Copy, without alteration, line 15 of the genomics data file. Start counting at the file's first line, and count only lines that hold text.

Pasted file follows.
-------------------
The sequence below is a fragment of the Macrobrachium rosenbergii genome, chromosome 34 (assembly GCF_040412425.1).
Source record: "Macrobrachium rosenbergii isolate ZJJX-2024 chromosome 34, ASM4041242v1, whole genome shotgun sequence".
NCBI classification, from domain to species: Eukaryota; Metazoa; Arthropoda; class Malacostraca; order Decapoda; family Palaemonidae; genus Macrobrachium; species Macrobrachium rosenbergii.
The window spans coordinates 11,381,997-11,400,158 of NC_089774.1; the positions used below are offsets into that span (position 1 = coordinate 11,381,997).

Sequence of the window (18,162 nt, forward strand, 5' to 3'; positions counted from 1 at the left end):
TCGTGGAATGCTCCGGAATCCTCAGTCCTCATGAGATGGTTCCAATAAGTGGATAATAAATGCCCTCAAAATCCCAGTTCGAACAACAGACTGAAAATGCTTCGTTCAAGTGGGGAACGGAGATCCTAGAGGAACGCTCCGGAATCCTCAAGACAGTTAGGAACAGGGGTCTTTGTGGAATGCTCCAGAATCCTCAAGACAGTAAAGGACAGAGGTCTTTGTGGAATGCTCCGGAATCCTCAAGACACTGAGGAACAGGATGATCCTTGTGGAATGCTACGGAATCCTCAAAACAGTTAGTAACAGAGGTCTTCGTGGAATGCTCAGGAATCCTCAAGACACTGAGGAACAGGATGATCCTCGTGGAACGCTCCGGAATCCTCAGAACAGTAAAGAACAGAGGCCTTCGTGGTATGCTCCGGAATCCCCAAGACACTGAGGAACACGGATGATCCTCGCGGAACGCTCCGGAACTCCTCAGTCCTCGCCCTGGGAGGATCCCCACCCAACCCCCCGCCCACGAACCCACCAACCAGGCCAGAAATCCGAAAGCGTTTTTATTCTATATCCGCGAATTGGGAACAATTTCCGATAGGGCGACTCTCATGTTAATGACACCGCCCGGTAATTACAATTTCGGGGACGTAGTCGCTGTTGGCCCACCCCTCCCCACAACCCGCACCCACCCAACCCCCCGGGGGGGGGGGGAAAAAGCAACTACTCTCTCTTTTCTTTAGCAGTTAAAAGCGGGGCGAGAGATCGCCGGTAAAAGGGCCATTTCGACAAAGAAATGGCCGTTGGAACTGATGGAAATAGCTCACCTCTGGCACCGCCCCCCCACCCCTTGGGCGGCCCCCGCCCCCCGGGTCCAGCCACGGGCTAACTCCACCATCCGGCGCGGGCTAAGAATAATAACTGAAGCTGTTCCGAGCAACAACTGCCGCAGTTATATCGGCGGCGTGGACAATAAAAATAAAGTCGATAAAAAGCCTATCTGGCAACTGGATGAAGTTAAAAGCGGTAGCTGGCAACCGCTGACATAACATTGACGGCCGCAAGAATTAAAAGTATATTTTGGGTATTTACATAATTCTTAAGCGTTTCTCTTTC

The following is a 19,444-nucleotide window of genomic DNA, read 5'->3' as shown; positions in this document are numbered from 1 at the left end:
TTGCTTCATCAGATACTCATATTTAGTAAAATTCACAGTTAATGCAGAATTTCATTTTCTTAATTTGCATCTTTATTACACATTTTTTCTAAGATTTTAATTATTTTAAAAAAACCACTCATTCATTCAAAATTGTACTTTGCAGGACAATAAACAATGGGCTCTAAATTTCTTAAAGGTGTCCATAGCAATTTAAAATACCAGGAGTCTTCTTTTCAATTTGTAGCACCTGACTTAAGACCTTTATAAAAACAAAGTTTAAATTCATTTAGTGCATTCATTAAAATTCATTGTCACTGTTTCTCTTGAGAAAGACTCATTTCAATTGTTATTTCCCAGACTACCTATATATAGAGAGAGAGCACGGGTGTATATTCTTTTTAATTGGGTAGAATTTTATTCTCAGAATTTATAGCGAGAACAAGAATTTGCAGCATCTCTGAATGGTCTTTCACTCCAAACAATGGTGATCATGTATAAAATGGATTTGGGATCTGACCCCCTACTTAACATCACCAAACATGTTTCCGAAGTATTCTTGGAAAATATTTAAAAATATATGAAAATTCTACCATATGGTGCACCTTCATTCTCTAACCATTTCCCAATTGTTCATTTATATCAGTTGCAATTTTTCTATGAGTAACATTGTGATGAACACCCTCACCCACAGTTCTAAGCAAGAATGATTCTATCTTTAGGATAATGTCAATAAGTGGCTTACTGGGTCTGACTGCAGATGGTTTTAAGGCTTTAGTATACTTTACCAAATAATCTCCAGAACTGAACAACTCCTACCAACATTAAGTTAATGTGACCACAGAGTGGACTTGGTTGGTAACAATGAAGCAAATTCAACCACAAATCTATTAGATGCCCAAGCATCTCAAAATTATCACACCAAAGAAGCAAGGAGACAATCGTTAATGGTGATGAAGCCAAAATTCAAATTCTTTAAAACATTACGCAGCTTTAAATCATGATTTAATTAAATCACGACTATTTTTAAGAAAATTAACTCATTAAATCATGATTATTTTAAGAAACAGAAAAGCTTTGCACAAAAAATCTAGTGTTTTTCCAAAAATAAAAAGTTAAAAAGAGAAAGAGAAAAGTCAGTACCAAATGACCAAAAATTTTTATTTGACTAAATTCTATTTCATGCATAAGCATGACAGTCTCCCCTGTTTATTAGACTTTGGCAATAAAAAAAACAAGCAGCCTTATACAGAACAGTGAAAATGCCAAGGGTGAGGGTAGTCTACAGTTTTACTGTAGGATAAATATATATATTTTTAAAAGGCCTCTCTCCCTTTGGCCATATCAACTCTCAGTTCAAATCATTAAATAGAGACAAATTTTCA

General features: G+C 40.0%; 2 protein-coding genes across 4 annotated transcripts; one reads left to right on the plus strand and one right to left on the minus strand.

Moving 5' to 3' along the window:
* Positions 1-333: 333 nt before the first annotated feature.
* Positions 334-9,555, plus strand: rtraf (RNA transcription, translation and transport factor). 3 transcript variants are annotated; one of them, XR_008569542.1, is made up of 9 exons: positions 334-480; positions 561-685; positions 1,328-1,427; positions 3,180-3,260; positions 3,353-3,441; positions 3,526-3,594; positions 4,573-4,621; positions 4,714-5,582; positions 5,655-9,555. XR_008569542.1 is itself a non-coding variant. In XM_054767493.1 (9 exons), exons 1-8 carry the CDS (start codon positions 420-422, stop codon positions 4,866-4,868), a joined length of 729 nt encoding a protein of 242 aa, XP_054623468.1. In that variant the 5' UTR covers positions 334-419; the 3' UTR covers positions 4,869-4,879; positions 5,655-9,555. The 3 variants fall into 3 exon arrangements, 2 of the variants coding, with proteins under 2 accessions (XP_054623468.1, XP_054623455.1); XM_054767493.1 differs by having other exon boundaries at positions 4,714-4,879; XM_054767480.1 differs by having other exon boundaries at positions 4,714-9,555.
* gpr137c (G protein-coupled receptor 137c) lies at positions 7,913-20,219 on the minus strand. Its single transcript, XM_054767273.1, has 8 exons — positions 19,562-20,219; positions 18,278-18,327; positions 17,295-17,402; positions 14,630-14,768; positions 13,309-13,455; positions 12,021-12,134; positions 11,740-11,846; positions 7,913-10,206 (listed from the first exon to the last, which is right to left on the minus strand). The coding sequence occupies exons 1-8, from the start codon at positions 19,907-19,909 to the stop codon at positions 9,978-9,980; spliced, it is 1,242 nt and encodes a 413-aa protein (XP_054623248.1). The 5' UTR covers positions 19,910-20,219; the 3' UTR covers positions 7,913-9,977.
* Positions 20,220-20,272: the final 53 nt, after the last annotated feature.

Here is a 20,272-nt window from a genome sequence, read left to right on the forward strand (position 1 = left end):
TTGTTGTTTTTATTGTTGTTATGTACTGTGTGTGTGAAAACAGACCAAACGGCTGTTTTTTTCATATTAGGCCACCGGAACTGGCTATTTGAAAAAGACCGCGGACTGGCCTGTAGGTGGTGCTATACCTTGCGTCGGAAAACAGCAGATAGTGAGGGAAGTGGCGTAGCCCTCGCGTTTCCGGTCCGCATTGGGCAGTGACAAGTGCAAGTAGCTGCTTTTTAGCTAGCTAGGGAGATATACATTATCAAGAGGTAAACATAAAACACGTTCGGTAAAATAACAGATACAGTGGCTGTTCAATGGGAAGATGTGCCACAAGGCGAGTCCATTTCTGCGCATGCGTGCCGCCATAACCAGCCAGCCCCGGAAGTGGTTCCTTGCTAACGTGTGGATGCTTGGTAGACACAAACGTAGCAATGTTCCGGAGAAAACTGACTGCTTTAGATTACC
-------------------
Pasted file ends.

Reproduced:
Here is a 20,272-nt window from a genome sequence, read left to right on the forward strand (position 1 = left end):